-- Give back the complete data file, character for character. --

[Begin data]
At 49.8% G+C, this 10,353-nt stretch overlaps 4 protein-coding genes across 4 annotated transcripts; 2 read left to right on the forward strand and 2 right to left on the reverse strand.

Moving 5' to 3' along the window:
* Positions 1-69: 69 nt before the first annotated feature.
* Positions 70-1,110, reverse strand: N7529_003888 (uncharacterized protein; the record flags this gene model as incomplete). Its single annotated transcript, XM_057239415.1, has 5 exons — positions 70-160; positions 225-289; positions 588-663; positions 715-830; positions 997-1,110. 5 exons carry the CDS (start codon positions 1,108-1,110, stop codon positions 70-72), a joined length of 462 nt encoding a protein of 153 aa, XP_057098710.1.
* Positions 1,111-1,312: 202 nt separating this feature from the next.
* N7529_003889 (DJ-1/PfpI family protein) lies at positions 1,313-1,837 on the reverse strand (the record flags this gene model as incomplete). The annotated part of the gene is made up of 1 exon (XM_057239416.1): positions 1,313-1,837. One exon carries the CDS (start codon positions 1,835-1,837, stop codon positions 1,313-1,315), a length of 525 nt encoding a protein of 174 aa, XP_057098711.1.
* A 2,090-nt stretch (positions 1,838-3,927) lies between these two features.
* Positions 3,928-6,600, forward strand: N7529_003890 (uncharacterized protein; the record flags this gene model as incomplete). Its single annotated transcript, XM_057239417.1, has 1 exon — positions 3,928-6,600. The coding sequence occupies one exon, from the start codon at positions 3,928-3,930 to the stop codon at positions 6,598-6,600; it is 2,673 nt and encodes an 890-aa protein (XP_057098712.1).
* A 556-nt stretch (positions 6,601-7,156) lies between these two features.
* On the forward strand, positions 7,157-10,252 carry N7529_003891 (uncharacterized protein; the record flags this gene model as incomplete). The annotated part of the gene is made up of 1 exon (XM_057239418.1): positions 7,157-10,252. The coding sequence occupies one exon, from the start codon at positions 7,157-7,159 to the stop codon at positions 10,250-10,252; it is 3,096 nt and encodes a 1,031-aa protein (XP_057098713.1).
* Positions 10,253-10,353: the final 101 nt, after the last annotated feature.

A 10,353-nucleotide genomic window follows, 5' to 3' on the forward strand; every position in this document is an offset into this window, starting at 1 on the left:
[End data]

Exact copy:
At 49.8% G+C, this 10,353-nt stretch overlaps 4 protein-coding genes across 4 annotated transcripts; 2 read left to right on the forward strand and 2 right to left on the reverse strand.

Moving 5' to 3' along the window:
* Positions 1-69: 69 nt before the first annotated feature.
* Positions 70-1,110, reverse strand: N7529_003888 (uncharacterized protein; the record flags this gene model as incomplete). Its single annotated transcript, XM_057239415.1, has 5 exons — positions 70-160; positions 225-289; positions 588-663; positions 715-830; positions 997-1,110. 5 exons carry the CDS (start codon positions 1,108-1,110, stop codon positions 70-72), a joined length of 462 nt encoding a protein of 153 aa, XP_057098710.1.
* Positions 1,111-1,312: 202 nt separating this feature from the next.
* N7529_003889 (DJ-1/PfpI family protein) lies at positions 1,313-1,837 on the reverse strand (the record flags this gene model as incomplete). The annotated part of the gene is made up of 1 exon (XM_057239416.1): positions 1,313-1,837. One exon carries the CDS (start codon positions 1,835-1,837, stop codon positions 1,313-1,315), a length of 525 nt encoding a protein of 174 aa, XP_057098711.1.
* A 2,090-nt stretch (positions 1,838-3,927) lies between these two features.
* Positions 3,928-6,600, forward strand: N7529_003890 (uncharacterized protein; the record flags this gene model as incomplete). Its single annotated transcript, XM_057239417.1, has 1 exon — positions 3,928-6,600. The coding sequence occupies one exon, from the start codon at positions 3,928-3,930 to the stop codon at positions 6,598-6,600; it is 2,673 nt and encodes an 890-aa protein (XP_057098712.1).
* A 556-nt stretch (positions 6,601-7,156) lies between these two features.
* On the forward strand, positions 7,157-10,252 carry N7529_003891 (uncharacterized protein; the record flags this gene model as incomplete). The annotated part of the gene is made up of 1 exon (XM_057239418.1): positions 7,157-10,252. The coding sequence occupies one exon, from the start codon at positions 7,157-7,159 to the stop codon at positions 10,250-10,252; it is 3,096 nt and encodes a 1,031-aa protein (XP_057098713.1).
* Positions 10,253-10,353: the final 101 nt, after the last annotated feature.

A 10,353-nucleotide genomic window follows, 5' to 3' on the forward strand; every position in this document is an offset into this window, starting at 1 on the left: